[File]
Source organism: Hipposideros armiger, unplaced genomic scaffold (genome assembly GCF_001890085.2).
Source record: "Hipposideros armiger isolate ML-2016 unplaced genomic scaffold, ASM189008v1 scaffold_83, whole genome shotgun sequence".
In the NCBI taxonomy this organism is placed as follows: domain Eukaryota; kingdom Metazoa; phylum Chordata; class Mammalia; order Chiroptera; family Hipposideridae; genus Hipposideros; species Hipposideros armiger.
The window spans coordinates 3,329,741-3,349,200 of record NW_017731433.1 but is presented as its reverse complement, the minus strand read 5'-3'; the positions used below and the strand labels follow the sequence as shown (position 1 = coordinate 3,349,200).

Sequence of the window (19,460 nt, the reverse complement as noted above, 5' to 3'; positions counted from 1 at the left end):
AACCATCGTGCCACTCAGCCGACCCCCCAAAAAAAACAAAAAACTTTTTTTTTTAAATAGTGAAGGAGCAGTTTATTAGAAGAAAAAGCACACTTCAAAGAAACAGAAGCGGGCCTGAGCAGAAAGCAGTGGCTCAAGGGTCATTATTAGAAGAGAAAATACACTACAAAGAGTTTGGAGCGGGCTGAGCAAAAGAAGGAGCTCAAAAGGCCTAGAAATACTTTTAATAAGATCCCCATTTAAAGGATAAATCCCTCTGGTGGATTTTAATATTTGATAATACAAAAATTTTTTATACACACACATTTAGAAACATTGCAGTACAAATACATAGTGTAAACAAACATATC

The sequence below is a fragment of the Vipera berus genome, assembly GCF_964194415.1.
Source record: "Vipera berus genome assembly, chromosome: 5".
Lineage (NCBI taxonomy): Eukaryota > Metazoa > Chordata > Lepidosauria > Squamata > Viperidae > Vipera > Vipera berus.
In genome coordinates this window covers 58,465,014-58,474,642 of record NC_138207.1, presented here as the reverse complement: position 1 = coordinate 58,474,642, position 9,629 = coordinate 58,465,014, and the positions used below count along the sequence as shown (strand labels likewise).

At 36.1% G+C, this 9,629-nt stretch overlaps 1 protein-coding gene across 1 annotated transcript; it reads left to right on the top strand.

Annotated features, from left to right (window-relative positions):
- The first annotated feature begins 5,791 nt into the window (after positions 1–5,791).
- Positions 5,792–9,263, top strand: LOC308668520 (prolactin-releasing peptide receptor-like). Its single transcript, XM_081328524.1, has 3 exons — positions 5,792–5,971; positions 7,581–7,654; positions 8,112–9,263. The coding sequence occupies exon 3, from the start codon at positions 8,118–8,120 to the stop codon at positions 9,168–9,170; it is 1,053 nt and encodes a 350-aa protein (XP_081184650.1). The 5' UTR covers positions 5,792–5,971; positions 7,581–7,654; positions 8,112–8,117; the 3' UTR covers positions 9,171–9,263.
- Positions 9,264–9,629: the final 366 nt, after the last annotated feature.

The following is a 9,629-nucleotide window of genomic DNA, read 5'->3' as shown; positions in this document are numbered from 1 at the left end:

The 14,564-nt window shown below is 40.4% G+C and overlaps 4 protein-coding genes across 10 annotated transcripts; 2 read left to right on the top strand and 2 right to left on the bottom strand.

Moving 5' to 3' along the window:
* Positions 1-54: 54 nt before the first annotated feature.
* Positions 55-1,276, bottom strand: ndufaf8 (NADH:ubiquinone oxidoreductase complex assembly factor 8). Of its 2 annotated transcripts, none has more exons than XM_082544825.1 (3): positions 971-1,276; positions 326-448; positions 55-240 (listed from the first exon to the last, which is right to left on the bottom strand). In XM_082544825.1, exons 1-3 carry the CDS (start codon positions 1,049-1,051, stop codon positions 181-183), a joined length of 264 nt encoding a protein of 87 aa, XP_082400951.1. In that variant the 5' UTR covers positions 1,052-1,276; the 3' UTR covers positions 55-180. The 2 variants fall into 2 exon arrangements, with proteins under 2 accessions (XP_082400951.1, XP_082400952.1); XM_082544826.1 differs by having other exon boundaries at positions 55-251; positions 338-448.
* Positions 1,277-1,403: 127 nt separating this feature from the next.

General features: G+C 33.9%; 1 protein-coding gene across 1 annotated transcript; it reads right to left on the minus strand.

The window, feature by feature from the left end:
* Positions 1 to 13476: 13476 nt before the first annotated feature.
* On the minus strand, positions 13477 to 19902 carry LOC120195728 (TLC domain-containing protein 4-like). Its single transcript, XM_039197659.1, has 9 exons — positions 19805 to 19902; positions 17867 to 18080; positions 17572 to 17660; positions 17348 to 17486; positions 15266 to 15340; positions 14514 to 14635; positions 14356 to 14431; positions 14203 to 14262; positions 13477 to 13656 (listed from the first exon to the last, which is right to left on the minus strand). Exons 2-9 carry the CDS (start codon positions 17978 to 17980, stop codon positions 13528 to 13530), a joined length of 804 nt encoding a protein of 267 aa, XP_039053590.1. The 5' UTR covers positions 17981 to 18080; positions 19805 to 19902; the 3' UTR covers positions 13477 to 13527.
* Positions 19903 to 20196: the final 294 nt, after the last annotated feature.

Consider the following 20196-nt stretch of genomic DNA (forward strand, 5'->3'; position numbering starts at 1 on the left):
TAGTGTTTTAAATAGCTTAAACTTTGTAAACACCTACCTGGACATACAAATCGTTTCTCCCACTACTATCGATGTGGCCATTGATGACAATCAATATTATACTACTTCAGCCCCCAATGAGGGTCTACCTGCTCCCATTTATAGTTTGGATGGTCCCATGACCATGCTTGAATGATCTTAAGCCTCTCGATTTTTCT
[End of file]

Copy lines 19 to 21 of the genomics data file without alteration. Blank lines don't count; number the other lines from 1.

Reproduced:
* Positions 1-54: 54 nt before the first annotated feature.
* Positions 55-1,276, bottom strand: ndufaf8 (NADH:ubiquinone oxidoreductase complex assembly factor 8). Of its 2 annotated transcripts, none has more exons than XM_082544825.1 (3): positions 971-1,276; positions 326-448; positions 55-240 (listed from the first exon to the last, which is right to left on the bottom strand). In XM_082544825.1, exons 1-3 carry the CDS (start codon positions 1,049-1,051, stop codon positions 181-183), a joined length of 264 nt encoding a protein of 87 aa, XP_082400951.1. In that variant the 5' UTR covers positions 1,052-1,276; the 3' UTR covers positions 55-180. The 2 variants fall into 2 exon arrangements, with proteins under 2 accessions (XP_082400951.1, XP_082400952.1); XM_082544826.1 differs by having other exon boundaries at positions 55-251; positions 338-448.
* Positions 1,277-1,403: 127 nt separating this feature from the next.